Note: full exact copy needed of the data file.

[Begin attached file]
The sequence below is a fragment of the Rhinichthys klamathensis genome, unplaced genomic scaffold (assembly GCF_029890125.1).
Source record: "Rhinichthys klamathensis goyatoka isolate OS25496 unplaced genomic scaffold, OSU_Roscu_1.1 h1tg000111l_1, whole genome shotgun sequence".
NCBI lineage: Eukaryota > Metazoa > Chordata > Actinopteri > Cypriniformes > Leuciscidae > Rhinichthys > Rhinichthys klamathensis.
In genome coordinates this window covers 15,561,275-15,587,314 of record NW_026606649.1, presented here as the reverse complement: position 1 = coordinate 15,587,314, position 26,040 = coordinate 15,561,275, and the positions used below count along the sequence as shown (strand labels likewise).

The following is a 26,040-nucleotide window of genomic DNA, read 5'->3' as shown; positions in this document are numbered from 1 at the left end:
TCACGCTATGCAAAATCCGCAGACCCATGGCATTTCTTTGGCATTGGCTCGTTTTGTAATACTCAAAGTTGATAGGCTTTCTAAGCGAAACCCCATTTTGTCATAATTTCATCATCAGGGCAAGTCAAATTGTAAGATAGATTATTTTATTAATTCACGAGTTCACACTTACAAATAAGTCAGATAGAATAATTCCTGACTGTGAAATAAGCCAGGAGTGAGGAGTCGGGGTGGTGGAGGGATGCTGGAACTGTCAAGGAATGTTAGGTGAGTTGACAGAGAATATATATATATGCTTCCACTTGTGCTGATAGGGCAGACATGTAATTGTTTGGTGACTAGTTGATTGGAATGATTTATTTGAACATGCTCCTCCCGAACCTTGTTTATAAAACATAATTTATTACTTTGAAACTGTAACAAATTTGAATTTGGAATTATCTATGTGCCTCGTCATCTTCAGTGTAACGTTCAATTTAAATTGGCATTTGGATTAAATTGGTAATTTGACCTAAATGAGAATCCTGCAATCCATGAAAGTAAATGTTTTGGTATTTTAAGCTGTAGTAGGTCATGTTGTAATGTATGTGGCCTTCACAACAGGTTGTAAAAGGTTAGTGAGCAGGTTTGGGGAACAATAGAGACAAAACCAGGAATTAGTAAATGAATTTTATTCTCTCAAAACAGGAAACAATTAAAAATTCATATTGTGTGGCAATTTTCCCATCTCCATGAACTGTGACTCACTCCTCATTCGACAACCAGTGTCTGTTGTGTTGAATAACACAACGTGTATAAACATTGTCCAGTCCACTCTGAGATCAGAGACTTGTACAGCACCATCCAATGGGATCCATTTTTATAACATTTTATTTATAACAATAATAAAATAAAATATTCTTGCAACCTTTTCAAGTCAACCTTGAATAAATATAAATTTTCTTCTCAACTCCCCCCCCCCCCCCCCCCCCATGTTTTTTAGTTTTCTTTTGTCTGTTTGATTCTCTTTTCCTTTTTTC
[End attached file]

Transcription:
The sequence below is a fragment of the Rhinichthys klamathensis genome, unplaced genomic scaffold (assembly GCF_029890125.1).
Source record: "Rhinichthys klamathensis goyatoka isolate OS25496 unplaced genomic scaffold, OSU_Roscu_1.1 h1tg000111l_1, whole genome shotgun sequence".
NCBI lineage: Eukaryota > Metazoa > Chordata > Actinopteri > Cypriniformes > Leuciscidae > Rhinichthys > Rhinichthys klamathensis.
In genome coordinates this window covers 15,561,275-15,587,314 of record NW_026606649.1, presented here as the reverse complement: position 1 = coordinate 15,587,314, position 26,040 = coordinate 15,561,275, and the positions used below count along the sequence as shown (strand labels likewise).

The following is a 26,040-nucleotide window of genomic DNA, read 5'->3' as shown; positions in this document are numbered from 1 at the left end:
TCACGCTATGCAAAATCCGCAGACCCATGGCATTTCTTTGGCATTGGCTCGTTTTGTAATACTCAAAGTTGATAGGCTTTCTAAGCGAAACCCCATTTTGTCATAATTTCATCATCAGGGCAAGTCAAATTGTAAGATAGATTATTTTATTAATTCACGAGTTCACACTTACAAATAAGTCAGATAGAATAATTCCTGACTGTGAAATAAGCCAGGAGTGAGGAGTCGGGGTGGTGGAGGGATGCTGGAACTGTCAAGGAATGTTAGGTGAGTTGACAGAGAATATATATATATGCTTCCACTTGTGCTGATAGGGCAGACATGTAATTGTTTGGTGACTAGTTGATTGGAATGATTTATTTGAACATGCTCCTCCCGAACCTTGTTTATAAAACATAATTTATTACTTTGAAACTGTAACAAATTTGAATTTGGAATTATCTATGTGCCTCGTCATCTTCAGTGTAACGTTCAATTTAAATTGGCATTTGGATTAAATTGGTAATTTGACCTAAATGAGAATCCTGCAATCCATGAAAGTAAATGTTTTGGTATTTTAAGCTGTAGTAGGTCATGTTGTAATGTATGTGGCCTTCACAACAGGTTGTAAAAGGTTAGTGAGCAGGTTTGGGGAACAATAGAGACAAAACCAGGAATTAGTAAATGAATTTTATTCTCTCAAAACAGGAAACAATTAAAAATTCATATTGTGTGGCAATTTTCCCATCTCCATGAACTGTGACTCACTCCTCATTCGACAACCAGTGTCTGTTGTGTTGAATAACACAACGTGTATAAACATTGTCCAGTCCACTCTGAGATCAGAGACTTGTACAGCACCATCCAATGGGATCCATTTTTATAACATTTTATTTATAACAATAATAAAATAAAATATTCTTGCAACCTTTTCAAGTCAACCTTGAATAAATATAAATTTTCTTCTCAACTCCCCCCCCCCCCCCCCCCCCATGTTTTTTAGTTTTCTTTTGTCTGTTTGATTCTCTTTTCCTTTTTTC